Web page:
The notion of a four-day week was previously dismissed as something which didn’t fit with the traditional views about work ethic, but as we look forward to whatever the new normal looks like after the pandemic, it looks increasingly likely that this is going to happen in some form.
In laying out the Scottish Government’s four-phase ‘route map’ out of lockdown, Nicola Sturgeon suggested that a four-day week might be necessary so that people can stagger their days and maintain social distancing. With kids expected to be schooled at home part-time, there might be no other way
Of course, a four-day working week was in the Scottish Green manifesto, though none of us welcome the circumstances in which we find it coming about. It’s an idea which has already been tried elsewhere. Finland, for example, announced plans to introduce a four-day week at the start of the year.
Suggestions of a four-day working week have been dismissed as ‘utopian’ by traditionalists who think every last scrap of time should be extracted from every employee, but there’s plenty of evidence that reducing working hours actually increases productivity, provided workers are still paid in full for what they received over five days.
Companies around the world that have trialled reduced hours have found increased productivity by as much as a third.
As two firms that have tried it in Scotland told the Edinburgh Evening News last week, reduced hours have allowed for more discipline in the time you are working and time to reflect and be creative at other times. It also gives parents more time with their children.
What’s more, if more people have a three-day weekend, there is greater time and opportunity to travel within Scotland and boost domestic tourism when it is most needed.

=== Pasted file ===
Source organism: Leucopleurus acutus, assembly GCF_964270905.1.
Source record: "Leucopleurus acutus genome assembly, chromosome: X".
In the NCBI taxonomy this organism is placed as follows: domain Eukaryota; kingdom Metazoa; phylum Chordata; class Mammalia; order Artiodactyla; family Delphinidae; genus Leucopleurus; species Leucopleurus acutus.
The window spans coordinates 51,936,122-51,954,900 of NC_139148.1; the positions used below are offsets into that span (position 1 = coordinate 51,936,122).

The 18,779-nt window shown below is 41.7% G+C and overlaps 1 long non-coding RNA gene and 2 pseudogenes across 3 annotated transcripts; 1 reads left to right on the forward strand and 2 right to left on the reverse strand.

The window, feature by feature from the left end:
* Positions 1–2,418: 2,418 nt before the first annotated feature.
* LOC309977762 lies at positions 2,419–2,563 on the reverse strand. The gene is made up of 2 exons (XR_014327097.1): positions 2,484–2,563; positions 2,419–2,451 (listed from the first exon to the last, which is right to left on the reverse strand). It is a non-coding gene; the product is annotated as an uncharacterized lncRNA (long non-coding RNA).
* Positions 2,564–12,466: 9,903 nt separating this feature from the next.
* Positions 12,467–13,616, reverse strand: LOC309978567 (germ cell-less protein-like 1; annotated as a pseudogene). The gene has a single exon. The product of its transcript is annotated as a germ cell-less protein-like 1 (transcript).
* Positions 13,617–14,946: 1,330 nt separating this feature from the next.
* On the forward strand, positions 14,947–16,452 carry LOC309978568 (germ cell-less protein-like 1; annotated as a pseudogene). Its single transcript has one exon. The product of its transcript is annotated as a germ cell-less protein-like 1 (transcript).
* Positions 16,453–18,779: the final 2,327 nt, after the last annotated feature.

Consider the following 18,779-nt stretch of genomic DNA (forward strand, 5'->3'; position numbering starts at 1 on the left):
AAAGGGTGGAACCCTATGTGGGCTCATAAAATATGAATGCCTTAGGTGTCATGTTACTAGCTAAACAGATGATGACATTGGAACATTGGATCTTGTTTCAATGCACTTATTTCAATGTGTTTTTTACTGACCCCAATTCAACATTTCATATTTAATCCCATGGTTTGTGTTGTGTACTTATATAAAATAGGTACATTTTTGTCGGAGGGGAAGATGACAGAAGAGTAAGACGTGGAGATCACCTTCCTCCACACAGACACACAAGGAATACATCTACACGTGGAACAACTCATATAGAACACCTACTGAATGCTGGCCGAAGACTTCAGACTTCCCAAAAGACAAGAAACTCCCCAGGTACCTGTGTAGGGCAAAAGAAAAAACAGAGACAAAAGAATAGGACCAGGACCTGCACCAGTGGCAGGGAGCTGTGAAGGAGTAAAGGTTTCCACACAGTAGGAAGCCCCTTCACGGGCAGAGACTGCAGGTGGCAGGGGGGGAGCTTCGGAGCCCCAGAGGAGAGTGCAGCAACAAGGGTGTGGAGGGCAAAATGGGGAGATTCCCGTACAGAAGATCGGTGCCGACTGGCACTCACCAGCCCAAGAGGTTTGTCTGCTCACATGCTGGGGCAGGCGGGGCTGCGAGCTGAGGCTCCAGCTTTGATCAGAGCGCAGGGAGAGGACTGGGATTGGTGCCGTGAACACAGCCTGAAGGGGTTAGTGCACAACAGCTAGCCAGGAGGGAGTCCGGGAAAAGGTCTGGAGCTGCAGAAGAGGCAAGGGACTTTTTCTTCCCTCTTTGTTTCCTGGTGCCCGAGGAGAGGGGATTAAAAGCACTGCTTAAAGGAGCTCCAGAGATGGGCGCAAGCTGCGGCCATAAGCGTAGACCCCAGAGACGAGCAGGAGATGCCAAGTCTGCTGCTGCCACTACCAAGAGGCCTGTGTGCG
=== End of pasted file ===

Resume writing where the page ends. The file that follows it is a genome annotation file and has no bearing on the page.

The other important consideration is that the pandemic may be having a devastating impact on employment levels.
Researchers at the IPPR think tank suggest up to a third of Scotland’s working population may be at risk of losing their jobs as a result of this crisis, especially in the sectors which have lost almost all revenue such as retail, wholesale, the motor trade, construction and hospitality.
In a report for the Royal Society of Edinburgh’s Post-Covid-19 Futures Commission, Scotland’s former chief scientist Dame Anne Glover has suggested a shortened working week may be one idea to bolster employment, because it may make more jobs available.
But what is essential is that these are not paid on a part time basis. If switching to a four-day week is to work, people need assurances that they will not be penalised for working fewer hours.
This is about job security too. We can’t return to the kind of insecure working conditions which left so many people in a precarious position when this crisis hit. Temporary wages have dipped for the first time since 2013, and zero-hours contracts leave people desperate for as many working hours as possible.
People are understandably very worried about their futures at the moment. That’s why they need the security of a guaranteed basic income and secure jobs working four days a week.
The Greens used to get dismissed for these kind of ideas, but their time has come. After all, it was once called ‘utopian’ to suggest people shouldn’t work Saturdays.